Employment Insurance Changes Announced
May 24, 2012 Poverty Reduction
Stephen Harper’s Conservative government announced major changes to Canada’s Employment Insurance (E.I.) system this morning.
According to the Globe and Mail (http://www.theglobeandmail.com/news/politics/tories-sweeping-new-ei-rules-get-tough-on-repeat-users/article2442261/) the new rules “will mean less generous terms for frequent users.”
In addition, people will be expected to accept job openings that are an hour or more travel time from their homes.
In a significant change a sliding scale will define three categories of workers. The categories (long tenured workers, occasional and frequent users) will prescribe how much people in each classification will receive, how long they will receive it and what kind of jobs they are required to accept. The government anticipates that less than one per cent of claimants would be cut off due to the new rules.
The Toronto Star (http://www.thestar.com/news/canada/politics/article/1183424--ei-reform-unemployed-canadians-face-crackdown-under-federal-changes?bn=1) reports that the government is earmarking $21 million over two years to help administer the changes to the EI system. Some of that total will be used to hire compliance officials to ensure recipients are following the new rules. This is interesting development in light of the length of time it has been taking to process claims in recent years.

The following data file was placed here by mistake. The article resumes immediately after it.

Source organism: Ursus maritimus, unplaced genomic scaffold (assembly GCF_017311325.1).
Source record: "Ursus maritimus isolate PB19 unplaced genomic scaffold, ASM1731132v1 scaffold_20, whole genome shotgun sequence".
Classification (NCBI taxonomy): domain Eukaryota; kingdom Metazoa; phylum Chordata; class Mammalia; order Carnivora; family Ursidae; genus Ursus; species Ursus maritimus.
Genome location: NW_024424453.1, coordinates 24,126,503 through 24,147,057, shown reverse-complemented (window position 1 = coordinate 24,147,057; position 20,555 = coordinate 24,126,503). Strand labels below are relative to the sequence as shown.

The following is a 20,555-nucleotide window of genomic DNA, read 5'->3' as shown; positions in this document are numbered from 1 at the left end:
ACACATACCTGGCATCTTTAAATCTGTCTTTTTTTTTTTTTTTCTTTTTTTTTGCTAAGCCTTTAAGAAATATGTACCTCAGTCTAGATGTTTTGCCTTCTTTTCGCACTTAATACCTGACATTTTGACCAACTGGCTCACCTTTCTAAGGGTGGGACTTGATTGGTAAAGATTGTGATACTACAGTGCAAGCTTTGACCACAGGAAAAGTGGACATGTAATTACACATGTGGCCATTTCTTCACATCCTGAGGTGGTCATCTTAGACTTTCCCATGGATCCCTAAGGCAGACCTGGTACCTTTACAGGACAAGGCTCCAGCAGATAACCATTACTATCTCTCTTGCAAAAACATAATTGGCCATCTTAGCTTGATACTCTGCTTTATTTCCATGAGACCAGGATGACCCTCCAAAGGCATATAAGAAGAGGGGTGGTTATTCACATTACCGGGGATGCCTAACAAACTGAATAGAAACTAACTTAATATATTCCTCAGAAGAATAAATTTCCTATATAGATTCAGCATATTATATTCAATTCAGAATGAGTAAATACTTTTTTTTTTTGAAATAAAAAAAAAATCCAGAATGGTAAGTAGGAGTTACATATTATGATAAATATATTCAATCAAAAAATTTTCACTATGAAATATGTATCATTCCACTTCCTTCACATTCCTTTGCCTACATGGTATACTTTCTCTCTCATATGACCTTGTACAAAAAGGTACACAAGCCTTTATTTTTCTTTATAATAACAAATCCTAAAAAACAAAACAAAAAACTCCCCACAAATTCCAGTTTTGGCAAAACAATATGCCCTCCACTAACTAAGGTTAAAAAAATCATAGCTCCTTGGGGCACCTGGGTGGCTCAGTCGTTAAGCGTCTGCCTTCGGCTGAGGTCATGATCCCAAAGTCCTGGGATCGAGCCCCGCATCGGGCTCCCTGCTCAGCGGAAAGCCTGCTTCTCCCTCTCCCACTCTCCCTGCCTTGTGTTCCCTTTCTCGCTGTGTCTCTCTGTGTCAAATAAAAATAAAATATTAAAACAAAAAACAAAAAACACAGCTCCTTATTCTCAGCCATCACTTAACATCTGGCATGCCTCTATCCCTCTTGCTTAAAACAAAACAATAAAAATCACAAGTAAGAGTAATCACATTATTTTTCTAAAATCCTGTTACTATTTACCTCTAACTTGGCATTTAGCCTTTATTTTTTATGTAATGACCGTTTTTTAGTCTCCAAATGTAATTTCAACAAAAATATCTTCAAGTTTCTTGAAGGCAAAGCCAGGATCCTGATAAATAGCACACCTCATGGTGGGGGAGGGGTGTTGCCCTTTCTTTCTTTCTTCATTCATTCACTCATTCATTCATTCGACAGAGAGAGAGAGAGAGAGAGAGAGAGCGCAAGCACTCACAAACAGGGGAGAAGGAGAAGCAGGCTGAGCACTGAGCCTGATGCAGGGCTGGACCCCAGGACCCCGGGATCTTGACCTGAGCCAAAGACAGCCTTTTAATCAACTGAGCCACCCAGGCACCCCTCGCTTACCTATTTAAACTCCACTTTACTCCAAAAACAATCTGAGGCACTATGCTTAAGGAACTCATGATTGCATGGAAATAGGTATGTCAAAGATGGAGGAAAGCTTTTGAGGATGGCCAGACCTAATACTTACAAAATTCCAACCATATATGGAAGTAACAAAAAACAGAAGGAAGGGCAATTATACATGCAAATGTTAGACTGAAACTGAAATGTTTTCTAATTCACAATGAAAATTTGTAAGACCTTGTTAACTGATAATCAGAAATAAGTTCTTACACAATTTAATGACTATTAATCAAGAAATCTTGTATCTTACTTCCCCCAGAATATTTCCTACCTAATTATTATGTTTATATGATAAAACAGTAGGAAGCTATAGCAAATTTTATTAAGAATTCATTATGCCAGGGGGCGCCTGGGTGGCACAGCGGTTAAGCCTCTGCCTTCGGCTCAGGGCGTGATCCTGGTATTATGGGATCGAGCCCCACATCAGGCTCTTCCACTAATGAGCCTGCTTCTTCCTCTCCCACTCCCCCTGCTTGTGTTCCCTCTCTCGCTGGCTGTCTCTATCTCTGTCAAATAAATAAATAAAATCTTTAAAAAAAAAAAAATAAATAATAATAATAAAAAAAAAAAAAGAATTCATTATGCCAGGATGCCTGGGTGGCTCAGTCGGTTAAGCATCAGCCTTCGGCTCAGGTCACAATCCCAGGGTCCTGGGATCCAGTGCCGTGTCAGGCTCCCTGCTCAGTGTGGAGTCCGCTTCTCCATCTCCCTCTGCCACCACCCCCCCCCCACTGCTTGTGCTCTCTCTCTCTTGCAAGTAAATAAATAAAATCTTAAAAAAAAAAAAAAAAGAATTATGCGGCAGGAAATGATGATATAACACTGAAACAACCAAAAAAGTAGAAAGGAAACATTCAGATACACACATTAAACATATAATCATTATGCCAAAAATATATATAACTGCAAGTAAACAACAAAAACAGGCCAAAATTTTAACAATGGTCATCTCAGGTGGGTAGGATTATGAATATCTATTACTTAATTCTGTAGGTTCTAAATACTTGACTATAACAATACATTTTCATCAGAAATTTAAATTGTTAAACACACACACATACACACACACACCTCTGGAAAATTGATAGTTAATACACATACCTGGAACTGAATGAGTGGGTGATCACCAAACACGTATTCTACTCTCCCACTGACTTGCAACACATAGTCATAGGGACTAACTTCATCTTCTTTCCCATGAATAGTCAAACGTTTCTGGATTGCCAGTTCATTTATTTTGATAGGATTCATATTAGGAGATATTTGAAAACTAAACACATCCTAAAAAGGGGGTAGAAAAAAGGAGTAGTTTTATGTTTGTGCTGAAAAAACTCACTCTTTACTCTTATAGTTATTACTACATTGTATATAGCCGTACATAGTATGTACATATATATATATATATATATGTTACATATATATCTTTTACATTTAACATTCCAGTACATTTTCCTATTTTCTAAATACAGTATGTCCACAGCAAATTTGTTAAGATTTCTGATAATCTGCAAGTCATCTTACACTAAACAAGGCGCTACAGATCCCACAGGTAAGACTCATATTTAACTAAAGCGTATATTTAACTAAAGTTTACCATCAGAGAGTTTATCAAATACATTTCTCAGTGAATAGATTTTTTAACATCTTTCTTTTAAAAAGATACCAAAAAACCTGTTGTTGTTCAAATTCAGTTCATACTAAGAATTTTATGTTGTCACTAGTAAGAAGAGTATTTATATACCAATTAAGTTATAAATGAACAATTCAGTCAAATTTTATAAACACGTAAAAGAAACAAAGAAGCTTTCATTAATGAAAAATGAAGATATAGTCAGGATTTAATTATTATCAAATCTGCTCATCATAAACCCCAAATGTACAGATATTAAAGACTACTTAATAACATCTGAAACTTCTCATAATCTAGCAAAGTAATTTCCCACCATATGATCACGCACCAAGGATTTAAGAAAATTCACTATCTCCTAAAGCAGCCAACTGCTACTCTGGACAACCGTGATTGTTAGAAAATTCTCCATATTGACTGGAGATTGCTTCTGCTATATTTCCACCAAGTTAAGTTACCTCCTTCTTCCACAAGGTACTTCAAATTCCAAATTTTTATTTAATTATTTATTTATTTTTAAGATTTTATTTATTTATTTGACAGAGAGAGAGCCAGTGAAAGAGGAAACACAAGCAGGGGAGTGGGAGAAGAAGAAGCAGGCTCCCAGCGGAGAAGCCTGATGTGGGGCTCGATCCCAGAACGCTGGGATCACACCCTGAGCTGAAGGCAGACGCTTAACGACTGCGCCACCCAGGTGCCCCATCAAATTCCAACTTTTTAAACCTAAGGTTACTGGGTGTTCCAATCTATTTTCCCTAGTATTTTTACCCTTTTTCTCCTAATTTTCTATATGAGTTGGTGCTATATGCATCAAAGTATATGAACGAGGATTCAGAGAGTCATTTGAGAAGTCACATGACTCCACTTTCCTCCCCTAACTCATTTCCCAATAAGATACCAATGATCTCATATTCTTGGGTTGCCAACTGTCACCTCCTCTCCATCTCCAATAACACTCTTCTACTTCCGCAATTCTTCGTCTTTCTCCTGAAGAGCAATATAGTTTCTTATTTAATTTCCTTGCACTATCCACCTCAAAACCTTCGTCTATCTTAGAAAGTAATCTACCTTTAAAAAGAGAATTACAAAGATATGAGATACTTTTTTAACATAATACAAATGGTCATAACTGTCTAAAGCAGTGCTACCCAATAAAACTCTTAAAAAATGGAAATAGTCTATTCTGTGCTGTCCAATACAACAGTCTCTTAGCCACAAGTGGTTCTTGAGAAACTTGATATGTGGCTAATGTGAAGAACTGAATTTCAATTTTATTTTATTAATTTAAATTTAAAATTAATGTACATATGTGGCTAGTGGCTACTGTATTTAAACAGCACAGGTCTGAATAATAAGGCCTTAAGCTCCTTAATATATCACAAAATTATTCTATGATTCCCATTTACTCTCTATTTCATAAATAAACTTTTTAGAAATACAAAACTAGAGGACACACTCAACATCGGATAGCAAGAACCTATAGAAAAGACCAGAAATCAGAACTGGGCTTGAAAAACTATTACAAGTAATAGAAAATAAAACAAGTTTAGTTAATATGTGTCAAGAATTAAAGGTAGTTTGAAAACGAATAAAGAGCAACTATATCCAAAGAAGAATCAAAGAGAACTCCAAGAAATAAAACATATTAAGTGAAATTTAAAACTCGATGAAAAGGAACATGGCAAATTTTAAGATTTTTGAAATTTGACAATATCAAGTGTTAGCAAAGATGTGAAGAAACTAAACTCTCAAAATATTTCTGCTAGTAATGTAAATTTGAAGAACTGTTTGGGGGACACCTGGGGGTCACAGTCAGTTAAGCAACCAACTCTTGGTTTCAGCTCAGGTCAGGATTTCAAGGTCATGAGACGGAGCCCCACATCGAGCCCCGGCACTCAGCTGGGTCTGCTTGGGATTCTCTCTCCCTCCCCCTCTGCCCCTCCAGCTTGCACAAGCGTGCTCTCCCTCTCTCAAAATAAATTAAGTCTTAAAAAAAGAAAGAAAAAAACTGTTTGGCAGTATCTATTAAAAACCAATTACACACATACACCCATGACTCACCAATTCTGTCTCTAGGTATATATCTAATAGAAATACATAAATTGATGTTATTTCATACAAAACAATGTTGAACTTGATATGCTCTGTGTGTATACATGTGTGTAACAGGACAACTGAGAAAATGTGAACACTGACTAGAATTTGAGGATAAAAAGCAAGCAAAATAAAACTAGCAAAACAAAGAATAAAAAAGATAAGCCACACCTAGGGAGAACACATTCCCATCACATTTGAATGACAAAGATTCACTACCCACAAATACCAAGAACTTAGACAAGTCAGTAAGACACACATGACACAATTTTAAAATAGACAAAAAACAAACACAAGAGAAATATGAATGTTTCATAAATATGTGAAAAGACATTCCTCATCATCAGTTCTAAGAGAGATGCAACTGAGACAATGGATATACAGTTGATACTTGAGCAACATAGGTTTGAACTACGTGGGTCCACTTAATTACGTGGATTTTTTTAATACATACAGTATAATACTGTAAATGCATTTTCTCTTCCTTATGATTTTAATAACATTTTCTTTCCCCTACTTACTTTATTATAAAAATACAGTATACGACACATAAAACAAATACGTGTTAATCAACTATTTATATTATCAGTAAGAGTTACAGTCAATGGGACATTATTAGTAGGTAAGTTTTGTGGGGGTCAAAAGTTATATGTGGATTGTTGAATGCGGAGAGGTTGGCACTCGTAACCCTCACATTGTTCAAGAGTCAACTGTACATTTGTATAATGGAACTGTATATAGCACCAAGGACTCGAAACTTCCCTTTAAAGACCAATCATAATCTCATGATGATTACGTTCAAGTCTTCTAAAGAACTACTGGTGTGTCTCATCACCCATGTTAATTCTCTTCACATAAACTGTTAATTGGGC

For her part the Human Resources Minister Diane Finley says that “(t) hese changes are not about forcing people to accept work outside their own area, or taking jobs for which they are not suited.
Others like NDP finance critic Peggy Nash said the new rules are “scapegoating” as they seem to imply that the unemployed "are not looking hard enough for work.”
There will be much more to report on E.I changes in coming days.